The Environmental Protection Agency wants to raise the amount of biofuels in our gasoline once again, but an energy industry executive says the move could severely damage most of our vehicles, reduce the amount of energy per gallon and add to the national economic uncertainty.
The Obama EPA recently unveiled its proposal for the 2017 Renewable Fuel Standard. The administration says the call for additional biofuels is part of its ongoing effort to reduce dependence upon fossil fuels and develop cleaner burning energy sources.
But that’s not how the energy industry sees it at all.
“The new rule continues to push us toward breaching the blend wall. That is our big concern here and that is reaching above 10 percent ethanol in the fuel mix. ,” said American Petroleum Institute Downstream Group Director Frank Macchiarola.
He says on paper the new Renewable Fuel Standard, or RFS, would still keep biofuels below the 10 percent threshold, but demand levels could actually drive the percentage above 10 percent. He says that could be a death sentence to the engines of most personal vehicles in the U.S.
“What AAA has said is that up to 90 percent of the vehicles on the road are not compatible with higher-blended ethanols such as E15. The more you push toward that, the greater the potential threat is to your fuel system and to your engine,” said Macchiarola.
Far from embracing higher biofuel levels, the American Petroleum is asking Congress to significantly lower them or scrap the RFS altogether. Macchiarola says the original legislation came in response to conditions that no longer exist.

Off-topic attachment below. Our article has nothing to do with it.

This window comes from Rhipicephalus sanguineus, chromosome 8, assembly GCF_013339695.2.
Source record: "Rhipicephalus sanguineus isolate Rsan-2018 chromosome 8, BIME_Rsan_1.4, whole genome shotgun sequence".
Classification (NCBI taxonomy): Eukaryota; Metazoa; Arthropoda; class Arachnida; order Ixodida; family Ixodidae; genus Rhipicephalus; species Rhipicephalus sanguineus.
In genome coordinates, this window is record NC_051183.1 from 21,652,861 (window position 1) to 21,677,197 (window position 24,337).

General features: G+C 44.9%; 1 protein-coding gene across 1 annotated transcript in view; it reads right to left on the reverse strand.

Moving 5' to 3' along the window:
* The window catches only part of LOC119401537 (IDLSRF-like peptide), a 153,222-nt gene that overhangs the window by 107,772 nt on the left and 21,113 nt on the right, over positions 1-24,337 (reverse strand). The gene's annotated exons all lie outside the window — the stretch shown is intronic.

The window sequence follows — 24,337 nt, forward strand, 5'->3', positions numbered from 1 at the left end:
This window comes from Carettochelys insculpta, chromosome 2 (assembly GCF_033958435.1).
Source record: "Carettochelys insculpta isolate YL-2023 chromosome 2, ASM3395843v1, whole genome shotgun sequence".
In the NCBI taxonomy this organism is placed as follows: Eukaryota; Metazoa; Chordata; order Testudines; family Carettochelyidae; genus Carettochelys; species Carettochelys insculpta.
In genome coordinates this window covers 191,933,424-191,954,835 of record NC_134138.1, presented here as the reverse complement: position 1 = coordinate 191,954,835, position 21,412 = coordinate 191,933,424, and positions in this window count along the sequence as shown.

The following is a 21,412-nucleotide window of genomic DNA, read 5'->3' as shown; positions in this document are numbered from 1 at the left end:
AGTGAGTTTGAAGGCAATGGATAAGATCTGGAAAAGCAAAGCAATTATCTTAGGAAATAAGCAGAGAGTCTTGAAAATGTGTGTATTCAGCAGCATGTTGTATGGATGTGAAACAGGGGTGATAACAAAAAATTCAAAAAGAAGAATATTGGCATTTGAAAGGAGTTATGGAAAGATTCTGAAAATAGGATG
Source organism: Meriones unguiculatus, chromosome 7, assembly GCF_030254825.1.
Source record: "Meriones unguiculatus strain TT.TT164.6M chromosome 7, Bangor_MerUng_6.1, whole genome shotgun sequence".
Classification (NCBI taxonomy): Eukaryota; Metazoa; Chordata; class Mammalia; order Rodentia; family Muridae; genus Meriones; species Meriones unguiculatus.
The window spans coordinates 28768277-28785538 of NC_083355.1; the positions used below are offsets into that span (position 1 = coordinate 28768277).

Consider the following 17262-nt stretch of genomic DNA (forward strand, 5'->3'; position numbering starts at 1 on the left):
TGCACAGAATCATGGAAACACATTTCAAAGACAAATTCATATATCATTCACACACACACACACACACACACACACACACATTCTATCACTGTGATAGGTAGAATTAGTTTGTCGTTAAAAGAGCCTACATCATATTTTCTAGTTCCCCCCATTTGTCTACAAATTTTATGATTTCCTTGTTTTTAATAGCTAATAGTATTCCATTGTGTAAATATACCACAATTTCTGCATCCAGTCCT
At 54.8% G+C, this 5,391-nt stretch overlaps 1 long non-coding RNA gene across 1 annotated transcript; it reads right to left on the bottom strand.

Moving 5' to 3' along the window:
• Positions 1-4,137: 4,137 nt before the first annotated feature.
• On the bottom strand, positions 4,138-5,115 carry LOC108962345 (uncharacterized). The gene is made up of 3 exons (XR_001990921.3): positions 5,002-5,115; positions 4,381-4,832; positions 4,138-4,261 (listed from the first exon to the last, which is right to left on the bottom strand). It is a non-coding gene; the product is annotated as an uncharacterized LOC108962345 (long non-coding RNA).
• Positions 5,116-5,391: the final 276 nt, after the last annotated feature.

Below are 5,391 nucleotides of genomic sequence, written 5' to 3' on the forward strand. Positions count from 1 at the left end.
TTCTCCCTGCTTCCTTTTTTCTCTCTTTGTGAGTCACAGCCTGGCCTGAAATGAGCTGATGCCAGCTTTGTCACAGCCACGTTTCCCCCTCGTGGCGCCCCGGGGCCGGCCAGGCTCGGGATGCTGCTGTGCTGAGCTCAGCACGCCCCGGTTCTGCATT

“We’re asking Congress to repeal or significantly reform the RFS. Our basic argument here is that when the RFS was passed ten years ago that the energy world looked very different here in the United States,” said Macchiarola.
He says the energy conditions in the U.S. have effectively made a 180 degree shift in the past decade,
“We were a net importer of energy. We were increasing our dependence on foreign oil. Our production levels had flattened and were in decline,” said Macchiarole. “Fast forward ten years, we’ve had this shale revolution in both oil and natural gas and we’re the world’s leading producers of energy.”
As if the potential damage caused by breaching the blend wall weren’t concerning enough, Macchiarola says there’s a deeper economic downside too.
“The one thing about this mandate that is certain is the uncertainty every year. There’s nothing more damaging to economic growth, in my judgment, than an uncertain business environment,” said Macchiarola.
He says the uncertainty will run from the refineries to automakers to “anybody who is looking at input costs.” And consumers are not immune either.
“On the consumer side it creates uncertainty at the pump,” said Macchiarola, who points to a Congressional Budget Office report showing that higher biofuel content could lead to a 26-cent hike per gallon of gas.
And all for less energy.
“Those higher-blended ethanol fuels have less energy content. That means people are driving less between each stop at the gas station,” said Macchiarola.
There is legislation underway on Capitol Hill that would forbid the EPA from ever exceeding the blend wall. It’s sponsored by Rep. Bill Flores, R-Texas, and Rep. Peter Welch, D-Vermont. Macchiarola anticipates a bipartisan consensus on the issue because interests on both sides see problems with the RFS proposal.
“Environmental groups, both from an air emissions standpoint and a land use standpoint, are really concerned about a proliferation of corn-based ethanol,” said Macchiarola.